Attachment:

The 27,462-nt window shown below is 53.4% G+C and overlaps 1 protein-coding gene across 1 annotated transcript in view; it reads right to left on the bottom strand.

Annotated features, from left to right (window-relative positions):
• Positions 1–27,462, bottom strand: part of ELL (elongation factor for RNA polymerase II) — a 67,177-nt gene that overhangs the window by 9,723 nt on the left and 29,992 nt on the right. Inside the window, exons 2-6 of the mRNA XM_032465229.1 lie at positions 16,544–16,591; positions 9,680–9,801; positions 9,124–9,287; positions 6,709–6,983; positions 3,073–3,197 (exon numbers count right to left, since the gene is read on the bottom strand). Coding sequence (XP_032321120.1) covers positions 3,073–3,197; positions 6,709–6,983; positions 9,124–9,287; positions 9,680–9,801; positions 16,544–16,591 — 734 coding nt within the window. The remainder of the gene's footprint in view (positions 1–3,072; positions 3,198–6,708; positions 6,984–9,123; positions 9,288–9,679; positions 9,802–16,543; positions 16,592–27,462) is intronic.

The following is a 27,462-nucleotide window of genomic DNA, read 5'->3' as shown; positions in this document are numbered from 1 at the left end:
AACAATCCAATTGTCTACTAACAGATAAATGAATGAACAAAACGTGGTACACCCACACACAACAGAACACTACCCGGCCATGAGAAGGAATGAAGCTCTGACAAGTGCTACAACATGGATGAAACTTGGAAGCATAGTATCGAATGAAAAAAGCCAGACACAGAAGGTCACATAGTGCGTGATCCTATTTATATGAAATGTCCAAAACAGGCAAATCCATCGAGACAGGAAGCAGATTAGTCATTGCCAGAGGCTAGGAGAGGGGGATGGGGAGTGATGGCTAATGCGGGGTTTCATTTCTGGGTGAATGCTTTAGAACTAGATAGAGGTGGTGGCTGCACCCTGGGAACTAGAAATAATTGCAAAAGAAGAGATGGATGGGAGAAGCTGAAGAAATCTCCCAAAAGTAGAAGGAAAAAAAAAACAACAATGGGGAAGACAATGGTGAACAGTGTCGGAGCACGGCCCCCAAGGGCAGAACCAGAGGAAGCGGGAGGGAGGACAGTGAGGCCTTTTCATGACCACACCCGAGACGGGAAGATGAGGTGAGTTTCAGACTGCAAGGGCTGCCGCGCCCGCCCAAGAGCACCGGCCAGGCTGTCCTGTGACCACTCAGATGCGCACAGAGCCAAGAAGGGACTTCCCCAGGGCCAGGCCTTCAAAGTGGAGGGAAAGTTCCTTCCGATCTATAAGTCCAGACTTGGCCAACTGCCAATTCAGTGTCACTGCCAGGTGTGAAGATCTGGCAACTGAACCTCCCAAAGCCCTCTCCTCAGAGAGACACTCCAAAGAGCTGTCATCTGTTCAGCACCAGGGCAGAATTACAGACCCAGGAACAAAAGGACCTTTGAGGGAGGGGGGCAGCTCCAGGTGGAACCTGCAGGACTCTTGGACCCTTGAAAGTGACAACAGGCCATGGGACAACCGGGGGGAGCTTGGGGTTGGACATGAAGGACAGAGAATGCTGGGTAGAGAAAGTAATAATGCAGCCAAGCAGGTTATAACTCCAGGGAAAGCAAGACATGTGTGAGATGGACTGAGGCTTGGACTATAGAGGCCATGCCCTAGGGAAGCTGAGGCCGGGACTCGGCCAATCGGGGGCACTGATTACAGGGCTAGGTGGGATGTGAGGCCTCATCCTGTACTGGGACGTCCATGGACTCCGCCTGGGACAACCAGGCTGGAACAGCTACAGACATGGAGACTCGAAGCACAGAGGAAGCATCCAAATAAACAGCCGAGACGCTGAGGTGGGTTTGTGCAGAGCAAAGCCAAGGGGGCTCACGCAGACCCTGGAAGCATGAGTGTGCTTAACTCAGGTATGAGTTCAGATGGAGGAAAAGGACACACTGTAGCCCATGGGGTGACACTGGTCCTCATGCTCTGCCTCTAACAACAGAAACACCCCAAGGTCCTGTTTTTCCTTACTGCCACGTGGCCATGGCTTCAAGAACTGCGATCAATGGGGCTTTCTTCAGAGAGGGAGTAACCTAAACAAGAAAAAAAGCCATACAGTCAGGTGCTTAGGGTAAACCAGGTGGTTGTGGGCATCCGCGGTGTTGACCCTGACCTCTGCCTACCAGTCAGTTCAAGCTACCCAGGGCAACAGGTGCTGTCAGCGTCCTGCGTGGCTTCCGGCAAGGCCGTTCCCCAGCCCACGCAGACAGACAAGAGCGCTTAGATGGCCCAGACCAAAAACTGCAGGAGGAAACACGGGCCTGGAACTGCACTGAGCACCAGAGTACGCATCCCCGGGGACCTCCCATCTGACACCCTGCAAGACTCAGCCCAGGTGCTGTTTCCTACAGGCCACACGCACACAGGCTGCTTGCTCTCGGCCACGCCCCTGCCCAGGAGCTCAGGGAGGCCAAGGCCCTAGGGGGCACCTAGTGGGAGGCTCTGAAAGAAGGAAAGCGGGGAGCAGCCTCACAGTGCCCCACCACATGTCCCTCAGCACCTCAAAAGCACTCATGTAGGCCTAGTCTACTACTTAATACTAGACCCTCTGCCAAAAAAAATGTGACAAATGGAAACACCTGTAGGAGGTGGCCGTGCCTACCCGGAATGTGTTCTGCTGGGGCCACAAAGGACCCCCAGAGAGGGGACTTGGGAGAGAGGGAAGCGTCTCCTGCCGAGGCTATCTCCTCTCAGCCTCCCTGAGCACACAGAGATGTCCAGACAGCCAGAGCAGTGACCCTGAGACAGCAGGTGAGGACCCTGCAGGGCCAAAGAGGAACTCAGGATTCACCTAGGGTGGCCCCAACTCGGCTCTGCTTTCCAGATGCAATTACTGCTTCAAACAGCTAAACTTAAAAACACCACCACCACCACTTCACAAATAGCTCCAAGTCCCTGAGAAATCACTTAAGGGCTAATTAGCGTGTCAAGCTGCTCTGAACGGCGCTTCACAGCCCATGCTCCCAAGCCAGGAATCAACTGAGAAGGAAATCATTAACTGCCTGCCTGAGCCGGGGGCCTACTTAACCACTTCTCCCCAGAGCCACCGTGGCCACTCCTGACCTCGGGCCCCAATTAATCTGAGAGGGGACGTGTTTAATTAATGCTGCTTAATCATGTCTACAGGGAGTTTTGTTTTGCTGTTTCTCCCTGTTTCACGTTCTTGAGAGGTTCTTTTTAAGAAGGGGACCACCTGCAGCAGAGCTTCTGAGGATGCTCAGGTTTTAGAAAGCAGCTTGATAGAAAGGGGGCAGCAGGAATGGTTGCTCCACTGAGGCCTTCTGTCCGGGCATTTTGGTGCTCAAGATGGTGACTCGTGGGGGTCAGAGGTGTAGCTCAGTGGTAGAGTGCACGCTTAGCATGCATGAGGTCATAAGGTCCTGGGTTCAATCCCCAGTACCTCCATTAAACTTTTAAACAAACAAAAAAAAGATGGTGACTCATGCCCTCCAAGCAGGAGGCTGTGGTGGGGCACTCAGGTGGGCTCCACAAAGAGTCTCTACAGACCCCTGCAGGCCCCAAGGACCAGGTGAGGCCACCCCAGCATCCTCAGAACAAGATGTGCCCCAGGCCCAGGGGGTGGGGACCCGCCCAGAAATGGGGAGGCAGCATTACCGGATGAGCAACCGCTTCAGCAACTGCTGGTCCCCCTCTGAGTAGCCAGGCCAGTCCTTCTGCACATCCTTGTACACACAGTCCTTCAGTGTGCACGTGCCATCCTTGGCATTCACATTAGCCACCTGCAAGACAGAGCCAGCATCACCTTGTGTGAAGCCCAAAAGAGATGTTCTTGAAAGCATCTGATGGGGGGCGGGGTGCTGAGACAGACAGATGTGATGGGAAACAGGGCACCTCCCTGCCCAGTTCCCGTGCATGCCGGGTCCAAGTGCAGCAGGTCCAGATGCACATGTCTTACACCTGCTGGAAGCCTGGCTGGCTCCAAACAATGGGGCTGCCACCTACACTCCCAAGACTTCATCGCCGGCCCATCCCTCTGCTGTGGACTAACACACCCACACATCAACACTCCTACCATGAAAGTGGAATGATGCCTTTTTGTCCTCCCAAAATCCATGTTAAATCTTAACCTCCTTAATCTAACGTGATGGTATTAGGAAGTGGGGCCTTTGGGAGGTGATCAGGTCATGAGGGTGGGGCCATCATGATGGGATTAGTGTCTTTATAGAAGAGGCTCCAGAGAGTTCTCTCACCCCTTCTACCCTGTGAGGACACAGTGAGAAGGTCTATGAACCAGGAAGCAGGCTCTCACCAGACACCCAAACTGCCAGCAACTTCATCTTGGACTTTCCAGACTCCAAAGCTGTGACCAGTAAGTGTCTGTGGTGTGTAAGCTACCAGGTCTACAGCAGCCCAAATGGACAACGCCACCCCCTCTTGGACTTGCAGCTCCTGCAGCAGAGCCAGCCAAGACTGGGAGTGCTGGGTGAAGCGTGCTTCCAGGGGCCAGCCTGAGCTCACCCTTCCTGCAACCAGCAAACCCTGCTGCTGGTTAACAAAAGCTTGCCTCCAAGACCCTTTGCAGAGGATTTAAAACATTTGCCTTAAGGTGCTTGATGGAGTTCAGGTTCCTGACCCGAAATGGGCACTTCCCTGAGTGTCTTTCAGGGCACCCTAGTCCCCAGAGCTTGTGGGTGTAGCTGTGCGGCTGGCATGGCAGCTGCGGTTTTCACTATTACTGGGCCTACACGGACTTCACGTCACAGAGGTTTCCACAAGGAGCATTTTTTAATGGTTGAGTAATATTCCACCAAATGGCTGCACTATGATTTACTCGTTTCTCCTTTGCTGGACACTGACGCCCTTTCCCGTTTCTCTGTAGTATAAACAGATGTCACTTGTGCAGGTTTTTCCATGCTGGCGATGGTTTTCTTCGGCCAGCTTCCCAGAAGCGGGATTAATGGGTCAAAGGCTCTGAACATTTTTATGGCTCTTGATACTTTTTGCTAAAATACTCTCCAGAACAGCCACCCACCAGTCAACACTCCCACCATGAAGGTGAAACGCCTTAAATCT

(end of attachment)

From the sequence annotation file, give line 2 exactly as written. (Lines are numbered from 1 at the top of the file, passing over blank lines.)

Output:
Annotated features, from left to right (window-relative positions):